In answer to “What Role for Blairstown?” (Campus Notebook, April 6, 2011): Blairstown epitomizes “Princeton in the nation’s service.” Just as the Student Volunteers Council was for me, Blairstown is about service, stewardship, and personal challenge. Princeton should continue the center’s status as a support organization and expand its potential in creative ways: Why not the Bass Lake Conferences on social issues?
First for me, Blairstown was the site of Episcopal Church retreats and Outdoor Action. When I completed Hurricane Island Outward Bound, John Danielson challenged me to become a leader with a remarkable group of Princeton students in creating an adventure program for urban youth as reconstruction began on the facilities, including a solar bathhouse. As we completed our training, we understood the challenges ahead, that Princeton-Blairstown Center represents service and challenge on many levels. We “leaders” composed a poem, the first letters of which spell “Together Challenged” (Trust Openly Group Everyone Together Helping Enriching Reaching, Consider How Awareness Lifts Life Enveloping New Growth Endlessly Diverse).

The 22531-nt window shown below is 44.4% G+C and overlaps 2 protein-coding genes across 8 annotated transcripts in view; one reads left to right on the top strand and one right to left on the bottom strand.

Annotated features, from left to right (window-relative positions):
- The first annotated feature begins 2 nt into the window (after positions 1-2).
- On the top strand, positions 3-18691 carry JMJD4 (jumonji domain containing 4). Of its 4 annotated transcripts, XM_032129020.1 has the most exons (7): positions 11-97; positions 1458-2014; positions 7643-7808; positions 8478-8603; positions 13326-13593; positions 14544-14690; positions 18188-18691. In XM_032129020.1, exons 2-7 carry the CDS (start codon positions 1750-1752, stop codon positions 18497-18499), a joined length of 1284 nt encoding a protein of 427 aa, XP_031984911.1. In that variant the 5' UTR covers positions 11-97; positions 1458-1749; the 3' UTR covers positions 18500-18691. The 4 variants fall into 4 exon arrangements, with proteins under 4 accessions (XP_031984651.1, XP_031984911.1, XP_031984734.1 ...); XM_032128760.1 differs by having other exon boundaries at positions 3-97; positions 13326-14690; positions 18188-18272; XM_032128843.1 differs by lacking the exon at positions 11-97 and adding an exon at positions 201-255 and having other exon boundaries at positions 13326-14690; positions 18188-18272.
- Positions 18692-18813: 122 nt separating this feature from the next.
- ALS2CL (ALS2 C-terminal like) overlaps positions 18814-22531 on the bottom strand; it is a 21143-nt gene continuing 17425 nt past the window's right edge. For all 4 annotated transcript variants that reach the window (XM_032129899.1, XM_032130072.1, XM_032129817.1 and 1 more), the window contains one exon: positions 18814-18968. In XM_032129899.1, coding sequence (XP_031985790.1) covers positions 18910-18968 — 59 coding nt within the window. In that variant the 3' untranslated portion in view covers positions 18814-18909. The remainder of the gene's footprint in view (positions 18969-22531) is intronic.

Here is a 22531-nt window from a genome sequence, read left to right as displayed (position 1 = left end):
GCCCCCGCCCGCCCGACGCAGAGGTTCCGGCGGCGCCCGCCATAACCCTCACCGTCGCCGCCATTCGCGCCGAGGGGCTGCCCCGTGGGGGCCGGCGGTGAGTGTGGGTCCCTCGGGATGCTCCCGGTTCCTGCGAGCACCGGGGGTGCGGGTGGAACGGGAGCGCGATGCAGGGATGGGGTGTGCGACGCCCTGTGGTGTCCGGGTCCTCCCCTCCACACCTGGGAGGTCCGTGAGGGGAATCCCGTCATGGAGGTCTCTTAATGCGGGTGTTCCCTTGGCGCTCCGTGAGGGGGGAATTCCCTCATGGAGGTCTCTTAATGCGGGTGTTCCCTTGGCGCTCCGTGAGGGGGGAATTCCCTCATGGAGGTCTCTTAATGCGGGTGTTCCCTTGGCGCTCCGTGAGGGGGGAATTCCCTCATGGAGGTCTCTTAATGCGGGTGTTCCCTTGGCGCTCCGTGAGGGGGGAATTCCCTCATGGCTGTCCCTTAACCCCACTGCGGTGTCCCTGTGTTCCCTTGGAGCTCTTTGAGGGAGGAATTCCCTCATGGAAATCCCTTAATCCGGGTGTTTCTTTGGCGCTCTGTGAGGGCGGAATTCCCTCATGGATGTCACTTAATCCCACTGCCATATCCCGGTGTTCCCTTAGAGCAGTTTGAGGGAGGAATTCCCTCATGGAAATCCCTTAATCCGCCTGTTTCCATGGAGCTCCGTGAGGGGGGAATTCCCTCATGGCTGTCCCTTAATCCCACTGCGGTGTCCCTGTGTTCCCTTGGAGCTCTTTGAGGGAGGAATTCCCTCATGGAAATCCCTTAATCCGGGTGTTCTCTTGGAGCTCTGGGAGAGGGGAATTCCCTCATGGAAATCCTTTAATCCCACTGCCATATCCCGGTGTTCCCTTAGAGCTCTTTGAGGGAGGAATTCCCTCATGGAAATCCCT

Such experiential adventure and education is Blairstown for countless youths, but especially for the many Princeton students who serve as leaders for the summer program, as participants or leaders for Outdoor Action, and as participants in departmental or spiritual retreats. After my master’s program, I was challenged to return to Blairstown to work with incoming director Ev Pinneo ’48, who is a key role model in the courage he and his family expressed by moving from a beloved home and comfortable careers to take on this service and challenge. Under his leadership we sought to make the site accessible year round to the University community, as well as to school groups and to the communities we served with the summer program.